Dad, still weeping, brought Lucky’s soggy and lifeless body closer to his face where he examined her hanging head. Then, he opened his mouth wide and slowly put Lucky into it until the bottom half of her wings and her tailfeathers were all that was outside it. He started to give Lucky mouth-to-mouth resuscitation...

On his knees, over a toilet, cradling the bottom half of a cockatiel named Lucky with the top half of the same bird in his mouth, he breathed into her with the perfect amount of pressure... He opened his mouth slightly wider...And that’s when we heard, coming from inside my father’s mouth, a small chirp.

One time Matthew McConaughey was cast in Dazed and Confused; here’s how he came up with his iconic line:

Now, there were no lines written and this was my first time on. film set. I’d never done this before. Anxious, I started going back over in my head who my man is.

Who’s my man? Who’s Wooderson? What do I love?

I love my car.

Well, I’m in my ‘70 Chevelle. That’s one.

I love getting high.

Well, Slater’s riding shotgun and he’s always got a doobie rolled up. That’s two.

I love rock’n roll. Well, I’ve got Nugent’s “Stranglehold” in the 8-track. That’s three.

That’s when I heard, “Action!”

I looked up across the parking lot at “Cynthia,” the redheaded intellectual and I said to myself, And I love chicks.

As I put the car into drive and slowly pulled out, I thought to myself, Well, I’ve got three of the four and I’m headed to get the fourth, then said aloud,

alright,

alright,

alright

Matthew McConaughey makes decisions based on wet dreams, three of which are detailed in this book. Here’s one:

“I was seeing myself floating downstream on my back in the Amazon River, wrapped up by anacondas and pythons, surrounded by crocodiles, piranhas, and freshwater sharks. There were African tribesmen lined up shoulder to shoulder on the ridge to the left of me as far as my eye could see.

I was at peace.

Eleven frames.

Eleven seconds.

Then I came.

I woke up.

Whoa.

...

I crammed my backpack with minimal clothing, my journal, camera, medical kit, a hit of Ecstasy, and my favorite headband, then embarked on a twenty-two-day solo trip to Peru to find, and float, the Amazon River.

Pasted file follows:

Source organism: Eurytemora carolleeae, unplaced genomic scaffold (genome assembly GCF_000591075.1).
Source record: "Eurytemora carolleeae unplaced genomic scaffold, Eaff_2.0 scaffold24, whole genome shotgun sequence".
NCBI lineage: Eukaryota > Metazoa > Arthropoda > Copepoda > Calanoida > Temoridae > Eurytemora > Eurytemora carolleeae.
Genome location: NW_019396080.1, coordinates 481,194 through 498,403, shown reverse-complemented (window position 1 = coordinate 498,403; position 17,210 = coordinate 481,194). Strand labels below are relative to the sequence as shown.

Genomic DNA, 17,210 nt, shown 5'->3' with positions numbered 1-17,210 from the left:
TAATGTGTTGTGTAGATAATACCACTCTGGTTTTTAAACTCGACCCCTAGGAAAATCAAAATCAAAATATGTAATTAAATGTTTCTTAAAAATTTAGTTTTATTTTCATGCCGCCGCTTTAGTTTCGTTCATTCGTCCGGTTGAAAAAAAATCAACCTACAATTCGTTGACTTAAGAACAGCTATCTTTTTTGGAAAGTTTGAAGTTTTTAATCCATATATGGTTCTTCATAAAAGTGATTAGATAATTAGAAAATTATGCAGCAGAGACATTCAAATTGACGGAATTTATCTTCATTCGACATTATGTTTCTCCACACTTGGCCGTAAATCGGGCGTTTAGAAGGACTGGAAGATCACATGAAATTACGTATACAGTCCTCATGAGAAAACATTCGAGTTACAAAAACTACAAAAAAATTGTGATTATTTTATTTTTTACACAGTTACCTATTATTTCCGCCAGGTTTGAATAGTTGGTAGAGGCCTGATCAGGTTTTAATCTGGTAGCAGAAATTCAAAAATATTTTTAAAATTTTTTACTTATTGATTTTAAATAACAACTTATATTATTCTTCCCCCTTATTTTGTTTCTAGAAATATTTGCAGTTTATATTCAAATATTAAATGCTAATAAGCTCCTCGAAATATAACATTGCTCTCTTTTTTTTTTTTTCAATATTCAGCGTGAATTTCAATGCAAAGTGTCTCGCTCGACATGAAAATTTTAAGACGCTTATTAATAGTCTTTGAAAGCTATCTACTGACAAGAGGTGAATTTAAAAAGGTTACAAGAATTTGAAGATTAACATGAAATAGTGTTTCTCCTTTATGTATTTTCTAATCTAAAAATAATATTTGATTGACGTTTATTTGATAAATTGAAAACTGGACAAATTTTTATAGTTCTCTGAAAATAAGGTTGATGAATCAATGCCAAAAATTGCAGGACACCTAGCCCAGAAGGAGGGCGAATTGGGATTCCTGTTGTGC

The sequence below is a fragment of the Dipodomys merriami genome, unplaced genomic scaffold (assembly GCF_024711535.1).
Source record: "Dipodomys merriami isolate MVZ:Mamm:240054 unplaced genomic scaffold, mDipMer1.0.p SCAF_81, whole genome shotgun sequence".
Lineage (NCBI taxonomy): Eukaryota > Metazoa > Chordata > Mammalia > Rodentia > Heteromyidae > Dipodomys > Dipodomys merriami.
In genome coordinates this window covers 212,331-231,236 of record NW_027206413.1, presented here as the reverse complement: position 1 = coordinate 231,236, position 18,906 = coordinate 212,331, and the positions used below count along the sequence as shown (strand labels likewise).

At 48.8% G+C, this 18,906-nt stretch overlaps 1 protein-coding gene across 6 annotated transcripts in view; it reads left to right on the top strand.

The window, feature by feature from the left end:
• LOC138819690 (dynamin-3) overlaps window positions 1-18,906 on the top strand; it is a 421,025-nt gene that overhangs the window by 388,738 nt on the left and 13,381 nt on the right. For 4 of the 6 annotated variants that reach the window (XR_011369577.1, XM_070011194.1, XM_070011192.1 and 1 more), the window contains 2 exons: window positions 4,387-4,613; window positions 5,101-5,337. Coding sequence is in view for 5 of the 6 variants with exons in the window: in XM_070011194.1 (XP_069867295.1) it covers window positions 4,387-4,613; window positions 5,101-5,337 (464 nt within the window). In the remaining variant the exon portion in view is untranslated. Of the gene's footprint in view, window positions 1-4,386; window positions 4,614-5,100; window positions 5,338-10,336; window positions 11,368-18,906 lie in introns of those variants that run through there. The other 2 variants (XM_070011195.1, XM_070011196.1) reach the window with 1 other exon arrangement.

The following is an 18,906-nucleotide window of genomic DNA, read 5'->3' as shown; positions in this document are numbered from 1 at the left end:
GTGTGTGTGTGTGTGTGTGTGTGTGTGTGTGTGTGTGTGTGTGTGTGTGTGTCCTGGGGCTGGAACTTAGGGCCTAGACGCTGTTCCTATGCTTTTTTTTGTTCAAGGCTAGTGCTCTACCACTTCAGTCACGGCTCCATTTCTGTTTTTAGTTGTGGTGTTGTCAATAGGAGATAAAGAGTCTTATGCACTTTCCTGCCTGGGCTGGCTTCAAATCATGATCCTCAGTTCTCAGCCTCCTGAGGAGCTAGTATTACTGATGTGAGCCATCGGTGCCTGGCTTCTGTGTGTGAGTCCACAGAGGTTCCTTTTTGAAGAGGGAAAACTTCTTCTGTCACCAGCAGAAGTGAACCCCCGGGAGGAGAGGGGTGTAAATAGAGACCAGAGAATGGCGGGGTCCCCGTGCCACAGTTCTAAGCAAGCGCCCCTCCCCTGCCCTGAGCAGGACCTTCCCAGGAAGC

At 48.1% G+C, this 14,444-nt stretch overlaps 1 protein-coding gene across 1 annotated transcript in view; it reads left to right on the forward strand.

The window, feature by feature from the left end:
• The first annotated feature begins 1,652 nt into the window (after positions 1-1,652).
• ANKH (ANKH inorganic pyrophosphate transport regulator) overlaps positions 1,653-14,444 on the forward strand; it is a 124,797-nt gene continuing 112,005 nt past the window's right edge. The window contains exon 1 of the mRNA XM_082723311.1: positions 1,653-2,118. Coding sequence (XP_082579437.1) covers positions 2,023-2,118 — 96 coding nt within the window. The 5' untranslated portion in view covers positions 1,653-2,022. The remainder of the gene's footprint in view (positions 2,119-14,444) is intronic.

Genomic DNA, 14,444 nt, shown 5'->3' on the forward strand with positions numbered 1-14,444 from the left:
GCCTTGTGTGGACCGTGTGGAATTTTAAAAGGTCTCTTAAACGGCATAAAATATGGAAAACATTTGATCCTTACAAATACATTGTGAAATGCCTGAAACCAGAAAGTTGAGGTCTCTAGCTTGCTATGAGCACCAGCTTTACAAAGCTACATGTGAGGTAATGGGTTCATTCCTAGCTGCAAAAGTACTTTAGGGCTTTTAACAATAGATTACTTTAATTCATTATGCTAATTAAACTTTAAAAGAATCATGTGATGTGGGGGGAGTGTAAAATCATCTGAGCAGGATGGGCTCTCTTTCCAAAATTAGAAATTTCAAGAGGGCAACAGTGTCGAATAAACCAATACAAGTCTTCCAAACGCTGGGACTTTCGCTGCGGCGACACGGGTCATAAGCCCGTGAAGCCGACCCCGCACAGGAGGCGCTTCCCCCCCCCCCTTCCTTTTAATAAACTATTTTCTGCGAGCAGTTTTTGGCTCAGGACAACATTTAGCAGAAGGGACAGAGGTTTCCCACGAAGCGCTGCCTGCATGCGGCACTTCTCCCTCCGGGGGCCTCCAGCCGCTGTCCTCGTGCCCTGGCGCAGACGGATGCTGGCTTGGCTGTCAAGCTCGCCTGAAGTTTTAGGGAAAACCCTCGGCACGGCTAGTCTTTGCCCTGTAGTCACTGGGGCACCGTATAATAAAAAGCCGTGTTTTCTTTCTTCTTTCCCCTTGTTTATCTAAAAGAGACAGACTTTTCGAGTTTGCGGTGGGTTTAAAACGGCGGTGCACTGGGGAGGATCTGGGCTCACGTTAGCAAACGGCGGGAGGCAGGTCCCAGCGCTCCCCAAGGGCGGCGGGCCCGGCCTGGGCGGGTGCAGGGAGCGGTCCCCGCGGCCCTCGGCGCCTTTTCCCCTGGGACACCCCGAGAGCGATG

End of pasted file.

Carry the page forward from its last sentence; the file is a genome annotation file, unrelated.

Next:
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Here is another, occurring around 2005, when McConaughey was looking for simpler pleasures, like a wife, some kids, and a family:

I was at peace, this time sitting on the front porch of my one-story, wood-paneled country home in a rocking chair... Through the trees in the distance, near the driveway’s entrance, Suburbans, Range Rovers, Navigators, and station wagons began to approach the house in a ceremonial procession. Behind the wheel of each automobile was a woman, in the back of each were four young children, all excitedly waving to me as they parked... Each woman was serene and satisfied. Every child was smiling, laughing, and healthy. We all kne each other very well.

Twenty-two vehicles.

Twenty-two women.

Eighty-eight children.

The women were not there to see a man they had ever married, they were there to see a man they loved and the father of their children. The children were there to see their dad.

Me...

They all gathered around me on that porch for a family photograph, and we looked towards a large-format box camera on a tripod at the top of the driveway. Three! Two! One!

Then I came.

Here’s what can be generously interpreted as a poem about the first time Matthew McConaughey saw his wife, Camila Alves:

She made an impression and a definition:

Naughty and fundamental.

Young with a past.

Homegrown and worldly.

Innocent and cunning.

Springtime and salty.

A squaw and a queen.

She was no virgin but she wasn’t for rent.

A mother to be.



Matthew McCconaughey is the himbo king America needs right now. If he started a cult that required annual peyote trips to the desert and a serious, professional command of the bongoes, I’d join in a heartbeat.

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Senior Writer, Jezebel

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chocolate covered raisons d'être

McConaughey is the golden retriever I never had.